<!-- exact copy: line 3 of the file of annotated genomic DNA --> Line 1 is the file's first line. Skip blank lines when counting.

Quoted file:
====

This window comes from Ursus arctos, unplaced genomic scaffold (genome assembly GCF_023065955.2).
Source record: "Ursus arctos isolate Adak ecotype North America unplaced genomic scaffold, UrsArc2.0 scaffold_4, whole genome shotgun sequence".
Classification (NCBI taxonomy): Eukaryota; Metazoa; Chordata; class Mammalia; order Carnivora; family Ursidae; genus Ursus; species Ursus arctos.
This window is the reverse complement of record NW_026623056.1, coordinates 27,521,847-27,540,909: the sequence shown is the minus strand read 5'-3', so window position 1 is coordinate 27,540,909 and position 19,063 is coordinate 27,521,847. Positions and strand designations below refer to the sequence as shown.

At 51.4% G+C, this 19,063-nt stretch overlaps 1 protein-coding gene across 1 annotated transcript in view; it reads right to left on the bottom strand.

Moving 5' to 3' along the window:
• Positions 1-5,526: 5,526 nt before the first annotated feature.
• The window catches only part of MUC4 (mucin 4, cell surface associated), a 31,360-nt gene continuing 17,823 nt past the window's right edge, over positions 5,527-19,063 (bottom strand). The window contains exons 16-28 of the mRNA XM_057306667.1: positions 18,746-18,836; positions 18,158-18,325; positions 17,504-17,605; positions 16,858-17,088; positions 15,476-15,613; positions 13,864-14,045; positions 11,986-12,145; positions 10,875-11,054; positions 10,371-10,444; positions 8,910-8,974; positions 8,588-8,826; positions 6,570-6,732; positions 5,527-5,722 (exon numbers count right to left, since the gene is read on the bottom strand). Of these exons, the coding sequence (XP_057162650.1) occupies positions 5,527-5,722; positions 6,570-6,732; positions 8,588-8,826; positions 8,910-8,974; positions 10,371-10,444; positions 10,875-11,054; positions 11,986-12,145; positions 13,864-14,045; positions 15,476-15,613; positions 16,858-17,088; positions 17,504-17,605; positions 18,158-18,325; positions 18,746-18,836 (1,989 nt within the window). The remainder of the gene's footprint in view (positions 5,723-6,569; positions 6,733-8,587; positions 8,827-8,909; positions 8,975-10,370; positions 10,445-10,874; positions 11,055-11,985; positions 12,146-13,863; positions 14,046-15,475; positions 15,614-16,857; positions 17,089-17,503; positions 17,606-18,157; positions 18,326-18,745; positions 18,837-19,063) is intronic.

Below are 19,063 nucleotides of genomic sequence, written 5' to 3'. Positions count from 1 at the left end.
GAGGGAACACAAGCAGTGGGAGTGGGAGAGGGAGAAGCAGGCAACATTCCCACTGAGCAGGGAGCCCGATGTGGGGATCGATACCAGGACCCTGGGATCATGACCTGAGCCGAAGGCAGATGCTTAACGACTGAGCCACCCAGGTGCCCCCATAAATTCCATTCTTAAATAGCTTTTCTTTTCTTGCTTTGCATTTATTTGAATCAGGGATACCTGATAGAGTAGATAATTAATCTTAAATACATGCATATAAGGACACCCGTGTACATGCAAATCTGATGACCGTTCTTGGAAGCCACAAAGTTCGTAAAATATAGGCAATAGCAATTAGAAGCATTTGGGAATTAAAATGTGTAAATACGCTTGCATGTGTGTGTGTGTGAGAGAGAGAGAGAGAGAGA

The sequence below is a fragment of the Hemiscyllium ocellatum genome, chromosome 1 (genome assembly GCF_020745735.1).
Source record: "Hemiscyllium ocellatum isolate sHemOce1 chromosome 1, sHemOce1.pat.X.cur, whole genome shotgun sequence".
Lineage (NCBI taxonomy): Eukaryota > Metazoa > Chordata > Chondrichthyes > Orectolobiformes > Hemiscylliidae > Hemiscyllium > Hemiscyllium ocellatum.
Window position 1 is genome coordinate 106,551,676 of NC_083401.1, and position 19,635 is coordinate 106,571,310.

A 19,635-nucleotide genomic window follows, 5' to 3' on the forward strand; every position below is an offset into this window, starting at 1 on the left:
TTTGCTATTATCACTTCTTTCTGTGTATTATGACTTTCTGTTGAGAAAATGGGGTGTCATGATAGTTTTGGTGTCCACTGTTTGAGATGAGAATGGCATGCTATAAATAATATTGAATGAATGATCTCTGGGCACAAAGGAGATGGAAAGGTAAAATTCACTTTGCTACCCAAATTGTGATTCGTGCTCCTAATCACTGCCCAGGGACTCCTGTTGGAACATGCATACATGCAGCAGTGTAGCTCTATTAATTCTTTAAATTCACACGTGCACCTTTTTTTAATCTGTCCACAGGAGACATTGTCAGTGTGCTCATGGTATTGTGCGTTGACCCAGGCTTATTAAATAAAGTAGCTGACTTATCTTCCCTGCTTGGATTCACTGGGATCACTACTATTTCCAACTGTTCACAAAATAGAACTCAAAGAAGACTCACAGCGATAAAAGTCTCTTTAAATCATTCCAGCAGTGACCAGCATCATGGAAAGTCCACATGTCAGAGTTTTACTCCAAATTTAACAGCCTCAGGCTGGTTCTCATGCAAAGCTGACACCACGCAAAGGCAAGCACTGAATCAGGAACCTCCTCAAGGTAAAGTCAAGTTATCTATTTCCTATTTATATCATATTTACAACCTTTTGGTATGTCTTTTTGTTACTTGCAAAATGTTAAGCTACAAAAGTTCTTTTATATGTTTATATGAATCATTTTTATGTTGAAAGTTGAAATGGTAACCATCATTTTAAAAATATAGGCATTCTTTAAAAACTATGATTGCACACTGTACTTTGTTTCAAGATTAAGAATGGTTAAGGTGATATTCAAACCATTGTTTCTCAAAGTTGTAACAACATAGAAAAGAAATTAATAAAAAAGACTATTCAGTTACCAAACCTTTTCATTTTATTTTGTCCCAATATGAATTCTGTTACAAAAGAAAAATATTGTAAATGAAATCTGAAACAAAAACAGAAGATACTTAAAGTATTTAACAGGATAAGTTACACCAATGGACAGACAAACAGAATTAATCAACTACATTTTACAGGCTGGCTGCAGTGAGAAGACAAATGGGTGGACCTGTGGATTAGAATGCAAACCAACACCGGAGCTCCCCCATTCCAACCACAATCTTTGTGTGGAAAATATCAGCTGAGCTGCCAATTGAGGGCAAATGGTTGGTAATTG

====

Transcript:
Classification (NCBI taxonomy): Eukaryota; Metazoa; Chordata; class Mammalia; order Carnivora; family Ursidae; genus Ursus; species Ursus arctos.